D Magazine intern Carol Shih prowls Dallas in search of the best Asian cuisine. Recently she tried using sign language to speak with a Korean woman. Didn’t work. People are suspicious of writers these days.
When my college buddy Hannah visited last weekend, she dragged me to Super H Mart in Carrollton to find her favorite Korean snack, bungeoppang (literal translation: carp bread), a rare treat in her home state of North Carolina. It took only a couple minutes for Hannah to spot the black appliance most street vendors in South Korea use to make this toasty fish pancake filled with red bean. Our stop: a little shop on the edge of the food court that spells out “Toreore” in red letters and sells “Chicken & Joy.”
Jump for joy.
Joy doesn’t even begin to describe the range of feelings Hannah felt as we watched a Korean lady pour batter into the waffle iron-esque pan, fill it with red bean paste, and turn the whole thing over. Two minutes passed for our fish pancakes to toast. They were agonizing for Hannah, who recounted her childhood memories in South Korea cradling hot bungeoppang with her two hands during cold seasons. She almost had me weeping with nostalgia. Her nostalgia.
When the bungeoppang was ready, we opened our brown paper bag and gingerly held a warm fish in each of our hands.
“Carol, you can’t bite it from the tail-end first!” Hannah said. Oh, brother. This is just like that time when kids ragged on me for stuffing a whole Oreo in my mouth without licking the cream. Everyone has a personal way of eating iconic foods. I had already bitten through the tail, though, and was working my way up when red bean paste oozed out of its crispy pocket, still gurgling and smelling like the bakeries of sweet, sweet Asia.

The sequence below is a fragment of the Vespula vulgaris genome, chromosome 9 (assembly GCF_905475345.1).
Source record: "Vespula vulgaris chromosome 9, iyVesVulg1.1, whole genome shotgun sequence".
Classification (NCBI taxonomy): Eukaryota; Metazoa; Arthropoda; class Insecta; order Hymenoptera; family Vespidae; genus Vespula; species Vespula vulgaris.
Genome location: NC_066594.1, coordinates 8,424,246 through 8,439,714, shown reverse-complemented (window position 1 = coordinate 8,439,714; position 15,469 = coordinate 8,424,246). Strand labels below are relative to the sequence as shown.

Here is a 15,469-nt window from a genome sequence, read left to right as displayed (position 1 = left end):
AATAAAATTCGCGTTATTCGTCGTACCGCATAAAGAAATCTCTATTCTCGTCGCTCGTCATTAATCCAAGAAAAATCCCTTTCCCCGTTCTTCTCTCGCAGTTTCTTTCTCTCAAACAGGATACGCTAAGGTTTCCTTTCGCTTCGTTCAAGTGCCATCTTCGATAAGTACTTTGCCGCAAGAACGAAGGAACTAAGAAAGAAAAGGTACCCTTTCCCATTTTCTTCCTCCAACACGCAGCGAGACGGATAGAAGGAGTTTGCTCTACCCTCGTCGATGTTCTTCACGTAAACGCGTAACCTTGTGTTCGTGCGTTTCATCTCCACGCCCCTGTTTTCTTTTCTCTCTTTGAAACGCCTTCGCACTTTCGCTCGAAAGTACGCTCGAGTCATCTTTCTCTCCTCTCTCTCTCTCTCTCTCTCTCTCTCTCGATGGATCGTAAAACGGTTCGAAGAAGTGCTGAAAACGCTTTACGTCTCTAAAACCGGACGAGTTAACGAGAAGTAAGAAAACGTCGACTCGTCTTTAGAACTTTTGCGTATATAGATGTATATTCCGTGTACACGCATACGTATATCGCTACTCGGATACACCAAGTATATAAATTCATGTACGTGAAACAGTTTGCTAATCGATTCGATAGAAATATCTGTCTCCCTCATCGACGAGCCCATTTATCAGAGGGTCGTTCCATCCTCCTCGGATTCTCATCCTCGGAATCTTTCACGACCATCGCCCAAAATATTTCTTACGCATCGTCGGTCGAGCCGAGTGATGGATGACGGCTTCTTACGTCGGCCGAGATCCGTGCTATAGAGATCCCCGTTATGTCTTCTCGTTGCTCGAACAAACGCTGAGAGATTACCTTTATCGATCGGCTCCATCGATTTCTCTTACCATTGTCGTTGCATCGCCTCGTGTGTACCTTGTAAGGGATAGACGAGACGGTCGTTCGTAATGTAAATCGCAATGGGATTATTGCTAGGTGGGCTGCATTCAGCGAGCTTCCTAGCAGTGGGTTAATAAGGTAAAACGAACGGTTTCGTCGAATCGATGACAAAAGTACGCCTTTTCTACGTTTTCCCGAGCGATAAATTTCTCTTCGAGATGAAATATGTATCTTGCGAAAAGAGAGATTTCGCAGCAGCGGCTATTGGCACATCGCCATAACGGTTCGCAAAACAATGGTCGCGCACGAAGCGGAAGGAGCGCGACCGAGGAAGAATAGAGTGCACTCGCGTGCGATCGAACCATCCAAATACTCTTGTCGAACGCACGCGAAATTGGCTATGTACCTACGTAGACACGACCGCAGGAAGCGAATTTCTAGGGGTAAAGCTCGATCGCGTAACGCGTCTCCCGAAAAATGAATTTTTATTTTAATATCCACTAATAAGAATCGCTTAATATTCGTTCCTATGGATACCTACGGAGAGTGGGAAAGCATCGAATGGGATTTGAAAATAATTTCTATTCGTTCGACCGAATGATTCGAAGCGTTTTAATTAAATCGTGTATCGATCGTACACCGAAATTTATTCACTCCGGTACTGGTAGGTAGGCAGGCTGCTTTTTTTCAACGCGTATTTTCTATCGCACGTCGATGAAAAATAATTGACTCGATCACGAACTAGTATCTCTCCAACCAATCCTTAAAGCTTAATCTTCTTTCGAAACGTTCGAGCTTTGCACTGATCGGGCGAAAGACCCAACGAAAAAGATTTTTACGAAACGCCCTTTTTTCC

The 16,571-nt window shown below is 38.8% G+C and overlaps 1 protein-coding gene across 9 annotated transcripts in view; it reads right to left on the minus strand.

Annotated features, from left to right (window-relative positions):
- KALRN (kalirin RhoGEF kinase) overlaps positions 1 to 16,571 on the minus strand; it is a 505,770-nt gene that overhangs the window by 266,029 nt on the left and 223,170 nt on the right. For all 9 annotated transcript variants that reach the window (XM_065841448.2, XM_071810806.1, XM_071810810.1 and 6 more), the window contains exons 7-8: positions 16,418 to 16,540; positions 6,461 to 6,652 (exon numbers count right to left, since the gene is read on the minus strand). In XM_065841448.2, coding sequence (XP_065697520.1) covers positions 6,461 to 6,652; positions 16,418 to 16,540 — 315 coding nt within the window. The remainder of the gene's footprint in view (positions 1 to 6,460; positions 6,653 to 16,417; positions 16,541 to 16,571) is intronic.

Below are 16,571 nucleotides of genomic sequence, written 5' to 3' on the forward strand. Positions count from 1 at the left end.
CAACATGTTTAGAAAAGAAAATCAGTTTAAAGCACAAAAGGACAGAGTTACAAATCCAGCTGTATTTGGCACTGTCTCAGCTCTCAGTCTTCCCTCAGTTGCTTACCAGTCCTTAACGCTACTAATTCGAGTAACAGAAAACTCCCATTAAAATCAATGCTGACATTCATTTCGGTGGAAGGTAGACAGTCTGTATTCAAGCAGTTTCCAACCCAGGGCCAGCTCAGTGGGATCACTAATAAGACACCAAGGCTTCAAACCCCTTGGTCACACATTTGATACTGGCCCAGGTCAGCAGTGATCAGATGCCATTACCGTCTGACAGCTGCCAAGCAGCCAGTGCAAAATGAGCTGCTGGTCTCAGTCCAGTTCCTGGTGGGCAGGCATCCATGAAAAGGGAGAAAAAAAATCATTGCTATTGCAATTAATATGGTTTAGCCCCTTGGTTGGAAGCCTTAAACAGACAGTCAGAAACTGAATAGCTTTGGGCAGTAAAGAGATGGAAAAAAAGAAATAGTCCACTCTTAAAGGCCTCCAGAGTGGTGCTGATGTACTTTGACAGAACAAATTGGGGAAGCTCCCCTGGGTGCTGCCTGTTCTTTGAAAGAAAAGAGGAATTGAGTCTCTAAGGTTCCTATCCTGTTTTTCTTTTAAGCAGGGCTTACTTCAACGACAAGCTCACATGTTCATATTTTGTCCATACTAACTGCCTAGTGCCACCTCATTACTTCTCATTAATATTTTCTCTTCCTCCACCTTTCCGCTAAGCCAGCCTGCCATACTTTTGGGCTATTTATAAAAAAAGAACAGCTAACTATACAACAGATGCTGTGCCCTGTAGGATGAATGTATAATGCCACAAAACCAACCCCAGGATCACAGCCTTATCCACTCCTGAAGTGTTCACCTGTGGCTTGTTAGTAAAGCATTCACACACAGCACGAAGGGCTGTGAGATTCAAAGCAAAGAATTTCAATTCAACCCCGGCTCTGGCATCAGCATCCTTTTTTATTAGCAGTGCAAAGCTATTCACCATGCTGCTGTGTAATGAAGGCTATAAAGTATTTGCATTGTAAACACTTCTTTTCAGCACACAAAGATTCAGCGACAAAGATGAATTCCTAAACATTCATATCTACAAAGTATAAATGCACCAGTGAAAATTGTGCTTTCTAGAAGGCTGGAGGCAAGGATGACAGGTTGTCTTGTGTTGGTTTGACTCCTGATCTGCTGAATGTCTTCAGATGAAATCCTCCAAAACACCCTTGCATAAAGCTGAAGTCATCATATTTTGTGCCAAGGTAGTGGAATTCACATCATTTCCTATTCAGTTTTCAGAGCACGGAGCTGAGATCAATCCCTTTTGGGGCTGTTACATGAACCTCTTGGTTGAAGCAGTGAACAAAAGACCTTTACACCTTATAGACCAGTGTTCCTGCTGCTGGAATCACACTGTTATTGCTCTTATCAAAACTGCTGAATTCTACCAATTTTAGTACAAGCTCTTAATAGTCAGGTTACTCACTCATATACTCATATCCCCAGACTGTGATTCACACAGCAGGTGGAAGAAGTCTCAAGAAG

This bungeoppang is one of the best treats I’ve tasted in America for a long time. With a crunchy encasement on the outside and a spongy, moist pancake on the inside, my stomach couldn’t be happier.
When I went back to H-Mart for my second round of fish pancakes and to ask the owner of Toreore a few questions, I encountered the same Korean woman who produced our first batch. For five minutes we tried using sign language to communicate (there wasn’t a single English-speaking person within thirty feet), and even after
I enlisted two random women to help me translate, I was told to just “look up bungeoppang on a website” and that she wouldn’t “reveal her recipe because it is secret.”
What a tough crowd.
Language aside, just hand the Korean lady three dollars, point to the black waffle iron and she’ll make you three piping-hot pancakes. No English or Korean is necessary.
Toreore (inside Super H Mart)
2625 Old Denton Rd
Carrollton, Texas 75007